The decision finally acknowledged what feminists have been saying for years: “Transgender” identification is neither an immutable status nor an oppressed class
The 6th U.S. Circuit Court of Appeals decided last week to uphold two similar laws in Kentucky and Tennessee that ban giving puberty blockers, cross-sex hormones, and genital surgery to minors for the purpose of “gender affirmation.”
In a major win for women and girls, the judge scolded the ACLU, Lambda Legal, the Department of Justice, and the multiple “large law firms” who joined them for attempting to paint trans-identified people as a politically powerless group and protected class:
“The President of the United States and the Department of Justice support the plaintiffs. A national anti-discrimination law, Title VII, protects transgender individuals in the employment setting. Fourteen States have passed laws specifically allowing some of the treatments sought here. Twenty States have joined an amicus brief in support of the plaintiffs. The major medical organizations support the plaintiffs. And the only large law firms to make an appearance in the case all entered the controversy in support of the plaintiffs. These are not the hallmarks of a skewed or unfair political process” (pg. 34)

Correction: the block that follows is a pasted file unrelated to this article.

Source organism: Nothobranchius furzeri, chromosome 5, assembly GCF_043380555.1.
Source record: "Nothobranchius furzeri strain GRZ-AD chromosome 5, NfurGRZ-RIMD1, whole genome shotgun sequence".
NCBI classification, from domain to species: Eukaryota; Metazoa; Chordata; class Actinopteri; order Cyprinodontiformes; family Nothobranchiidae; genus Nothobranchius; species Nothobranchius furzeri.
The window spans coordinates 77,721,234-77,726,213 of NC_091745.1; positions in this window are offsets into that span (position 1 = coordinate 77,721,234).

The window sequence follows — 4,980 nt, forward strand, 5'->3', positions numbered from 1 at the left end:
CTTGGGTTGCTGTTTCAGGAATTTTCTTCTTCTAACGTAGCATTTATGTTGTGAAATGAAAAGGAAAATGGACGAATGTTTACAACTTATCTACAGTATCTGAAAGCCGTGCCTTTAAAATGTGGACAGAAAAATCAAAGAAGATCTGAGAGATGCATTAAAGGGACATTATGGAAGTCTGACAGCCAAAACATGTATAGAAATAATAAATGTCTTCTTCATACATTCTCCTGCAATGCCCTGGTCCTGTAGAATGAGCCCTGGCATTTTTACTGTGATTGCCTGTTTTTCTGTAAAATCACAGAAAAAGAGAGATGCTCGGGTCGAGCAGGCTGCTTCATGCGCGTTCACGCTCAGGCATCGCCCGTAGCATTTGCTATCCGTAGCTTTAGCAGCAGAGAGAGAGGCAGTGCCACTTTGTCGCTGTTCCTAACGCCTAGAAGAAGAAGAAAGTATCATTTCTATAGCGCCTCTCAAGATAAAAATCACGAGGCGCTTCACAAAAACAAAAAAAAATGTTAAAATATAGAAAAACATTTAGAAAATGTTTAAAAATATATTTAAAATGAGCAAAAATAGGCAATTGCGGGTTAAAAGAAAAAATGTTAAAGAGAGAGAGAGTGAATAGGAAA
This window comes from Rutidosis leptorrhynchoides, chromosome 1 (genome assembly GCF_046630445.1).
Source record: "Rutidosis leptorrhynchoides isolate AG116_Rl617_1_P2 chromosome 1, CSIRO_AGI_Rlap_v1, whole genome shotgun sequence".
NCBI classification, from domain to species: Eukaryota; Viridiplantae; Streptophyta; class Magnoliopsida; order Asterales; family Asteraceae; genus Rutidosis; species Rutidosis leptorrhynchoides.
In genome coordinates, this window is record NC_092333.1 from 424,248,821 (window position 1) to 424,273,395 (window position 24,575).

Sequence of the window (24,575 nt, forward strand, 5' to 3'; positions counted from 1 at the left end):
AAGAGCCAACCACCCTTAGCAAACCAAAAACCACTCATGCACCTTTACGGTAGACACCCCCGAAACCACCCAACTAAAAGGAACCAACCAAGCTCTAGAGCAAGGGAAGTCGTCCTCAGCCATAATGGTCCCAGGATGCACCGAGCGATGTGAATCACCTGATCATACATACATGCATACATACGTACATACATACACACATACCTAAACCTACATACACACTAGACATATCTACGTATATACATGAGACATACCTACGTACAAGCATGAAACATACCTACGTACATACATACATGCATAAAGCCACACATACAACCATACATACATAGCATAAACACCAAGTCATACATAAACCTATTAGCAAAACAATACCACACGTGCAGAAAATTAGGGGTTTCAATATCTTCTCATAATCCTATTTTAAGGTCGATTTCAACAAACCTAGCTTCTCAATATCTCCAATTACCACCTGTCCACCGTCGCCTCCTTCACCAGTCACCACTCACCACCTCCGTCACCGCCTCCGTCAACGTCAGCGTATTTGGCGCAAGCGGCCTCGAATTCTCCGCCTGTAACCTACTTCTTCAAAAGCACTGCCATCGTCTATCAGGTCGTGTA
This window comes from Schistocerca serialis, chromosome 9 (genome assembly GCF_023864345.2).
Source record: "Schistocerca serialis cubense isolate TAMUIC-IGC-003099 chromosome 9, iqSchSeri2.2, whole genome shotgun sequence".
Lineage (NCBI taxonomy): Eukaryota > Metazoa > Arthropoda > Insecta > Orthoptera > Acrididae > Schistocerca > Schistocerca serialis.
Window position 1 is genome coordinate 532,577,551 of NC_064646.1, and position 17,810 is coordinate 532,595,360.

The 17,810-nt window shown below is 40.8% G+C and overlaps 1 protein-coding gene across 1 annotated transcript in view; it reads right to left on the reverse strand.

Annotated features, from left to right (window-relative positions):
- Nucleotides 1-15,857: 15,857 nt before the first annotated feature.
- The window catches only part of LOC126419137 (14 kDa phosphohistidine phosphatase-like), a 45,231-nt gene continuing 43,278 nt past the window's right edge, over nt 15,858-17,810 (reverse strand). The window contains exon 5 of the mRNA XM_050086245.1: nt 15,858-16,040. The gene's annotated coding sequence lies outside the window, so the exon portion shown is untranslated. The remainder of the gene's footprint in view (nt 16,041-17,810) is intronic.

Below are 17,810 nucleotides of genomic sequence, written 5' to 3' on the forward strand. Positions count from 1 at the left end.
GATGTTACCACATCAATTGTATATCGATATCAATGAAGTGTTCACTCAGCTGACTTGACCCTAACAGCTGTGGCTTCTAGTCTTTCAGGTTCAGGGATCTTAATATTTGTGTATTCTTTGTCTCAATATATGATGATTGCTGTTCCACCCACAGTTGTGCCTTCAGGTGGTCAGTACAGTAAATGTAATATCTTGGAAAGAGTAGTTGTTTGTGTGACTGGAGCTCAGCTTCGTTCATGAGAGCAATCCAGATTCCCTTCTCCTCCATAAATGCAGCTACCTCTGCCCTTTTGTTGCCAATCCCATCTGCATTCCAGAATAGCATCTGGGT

The court ruled that the U.S Constitution does not grant trans-identified people a due process right to experimental drugs or any special rights under the Equal Protection Clause simply because of how they identify.